Easy to use non-invasive cooling methods for induction of mild hypothermia in the out-of-hospital setting include simple ice-packs [30, 51, 52] or cooling pads, which adhere to the patients skin [53]. Ice bags have only limited cooling capacity [51], are cumbersome to use [54], and might result in unintentional overcooling [55]. Recently, a new cooling pad was introduced, which is stored at -2°C in a mobile cooling box in the ambulance car [53]: in this study, cooling was initiated at a median 12 minutes (IQR 8.5-15) after restoration of spontaneous circulation, and an oesophageal temperature of 33°C was achieved within median 70 minutes (IQR 55-106) after start of cooling, with a median cooling rate of 3.3°C/hour (IQR 2.0-4.0).

Infusion of cold fluid after successful resuscitation is also an easy to use cooling method in the out-of-hospital setting [56, 57]. In the first study investigating feasibility of cold infusion during transport to the hospital [56], 13 patients were treated with 30 ml/kg of ice-cold Ringer's acetate intravenously with an infusion rate of 100 ml/min; oesophageal temperature decreased by 1.8°C, from 35.8°C to 34.0°C at admission; no results were given on the temperature course after admission. In another study [57], a total of 125 patients were randomized to receive standard care with or without intravenous field cooling; of the 63 patients randomized to cooling, 49 (78%) received an infusion of 500 to 2000 mL of 4°C normal saline before hospital arrival; these 63 patients experienced a mean temperature decrease of 1.2 ± 1.0°C with a hospital arrival temperature of 34.7°C, whereas the 62 patients not randomized to cooling experienced a mean temperature increase of 0.1 ± 0.9°C (P < 0.0001) with a hospital arrival temperature of 35.7°C; magnitude of temperature decrease correlated with the amount of volume infused; no adverse consequences in terms of blood pressure, heart rate, arterial oxygenation, evidence for pulmonary oedema on initial chest x-ray, or re-arrest were reported; moreover, the volume load might aid to hemodynamic improvement. The authors of this study [57] reported also on outcome, there was a trend for awakening and discharged alive from hospital only in ventricular fibrillation patients; main limitations of this study were that not all patients received the full amount of cold fluid, and that patients may or may not have been treated with mild hypothermia in the receiving hospital. These limitations prevent to draw any conclusion of the potential beneficial effect of early cooling on neurologic outcome.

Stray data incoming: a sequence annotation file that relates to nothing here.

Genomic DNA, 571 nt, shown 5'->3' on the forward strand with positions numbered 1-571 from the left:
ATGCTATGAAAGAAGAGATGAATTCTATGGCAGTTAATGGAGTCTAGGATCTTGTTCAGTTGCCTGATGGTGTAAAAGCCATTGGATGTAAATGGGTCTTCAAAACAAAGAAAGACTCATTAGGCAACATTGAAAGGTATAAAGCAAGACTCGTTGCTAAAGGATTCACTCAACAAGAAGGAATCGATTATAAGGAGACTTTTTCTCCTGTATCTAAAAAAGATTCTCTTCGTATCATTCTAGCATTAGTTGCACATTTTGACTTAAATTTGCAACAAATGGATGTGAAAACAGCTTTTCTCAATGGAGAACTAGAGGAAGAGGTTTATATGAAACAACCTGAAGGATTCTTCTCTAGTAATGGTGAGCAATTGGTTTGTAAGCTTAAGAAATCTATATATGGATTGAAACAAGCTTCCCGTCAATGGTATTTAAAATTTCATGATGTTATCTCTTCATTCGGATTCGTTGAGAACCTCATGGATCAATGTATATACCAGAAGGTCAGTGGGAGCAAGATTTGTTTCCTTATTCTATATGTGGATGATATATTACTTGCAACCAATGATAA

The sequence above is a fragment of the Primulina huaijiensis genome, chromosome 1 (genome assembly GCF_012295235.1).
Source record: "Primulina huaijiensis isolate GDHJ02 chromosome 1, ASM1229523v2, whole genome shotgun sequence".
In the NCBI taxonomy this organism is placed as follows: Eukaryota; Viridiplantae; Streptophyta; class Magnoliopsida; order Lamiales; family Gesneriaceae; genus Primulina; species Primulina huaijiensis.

Using cold intravenous fluids might have some limitations: to be effective, infusion must be fast [41], requiring large-bore cannula access which might not be available in all cardiac arrest cases; pulmonary oedema would contraindicate the application of fluids; and re-warming is rapid within 60-90 minutes, requiring an additional cooling method to maintain mild hypothermia [40, 41, 58]. Combination of cold intravenous fluids with cool-packs or cooling pads in the out-of-hospital setting might overcome these limitations and should be evaluated in further clinical trials.

The potential benefits of starting the cooling process already in the out-of-hospital setting are not limited to duration of cooling during driving time from scene to hospital. In Vienna, average driving time from scene to the emergency department is only 10 minutes (personal communication with the Medical Director of the Vienna Ambulance System); but in the Vienna study with out-of-hospital cooling [53], time from successful resuscitation to arrival at the emergency department was 45 minutes. This includes stabilisation of patient, and transport of patient from the actual location of cardiac arrest (could be the 5th floor of an apartment house without elevator) to the ambulance car. At arrival at the emergency department, cooling had been in progress for 30 minutes and had decreased oesophageal temperature to 35.4°C; target temperature of 33°C was reached within 91 minutes. In the hospital, time to start cooling takes considerably longer: in an Europe-wide multicentre registry of 465 patients treated with hypothermia after cardiac arrest, cooling was initiated at 131 minutes after resuscitation, with a cooling rate of 1.1°C/h [43]. In two other in-hospital studies, time to start cooling was 120 minutes [46], and 95 minutes respectively [48]. Thus, with out-of-hospital cooling, delay of in-hospital cooling was prevented, and target temperature of 33°C was not only reached considerably faster as compared to in-hospital cooling, target temperature was reached, even before cooling could be initiated in the emergency department [53]. If early cooling in the out-of-hospital setting will improve neurologic outcome needs to be investigated in a prospective, randomized, and sufficiently powered clinical trial.


Since 2005, the European Resuscitation Council recommends in its guidelines the use of mild therapeutic hypothermia (32-34°) for 12 to 24 hours in patients successfully resuscitated from cardiac arrest. The benefit of resuscitative hypothermia (induced after resuscitation) is well established, while the benefit of preservative hypothermia (induced during cardiac arrest) needs further investigation before recommending it for clinical routine. Animal data and limited human data suggest that early and fast cooling might augment the beneficial effect of resuscitative mild hypothermia. Out-of-hospital cooling was shown to be feasible and safe by means of infusion with cold saline or non-invasively with cooling pads. A combination of these cooling methods might further improve cooling efficacy. If out-of-hospital cooling will improve functional outcome as compared with in-hospital cooling needs to be determined.

Despite all the knowledge about hypothermia acquired up to day, additional studies are needed to better define the optimal depth and duration of hypothermia, the role of sedatives and paralytics during cooling, and the optimal re-warming rate after cooling, and to improve the techniques for inducing hypothermia. We strongly encourage joining the international hypothermia network to enable properly powered, prospective, randomized trials to address all these issues.


Authors’ Affiliations

Department of Emergency Medicine, Medical University of Vienna, Vienna General Hospital, Waehringer Guertel 18-20, 1090 Vienna, Austria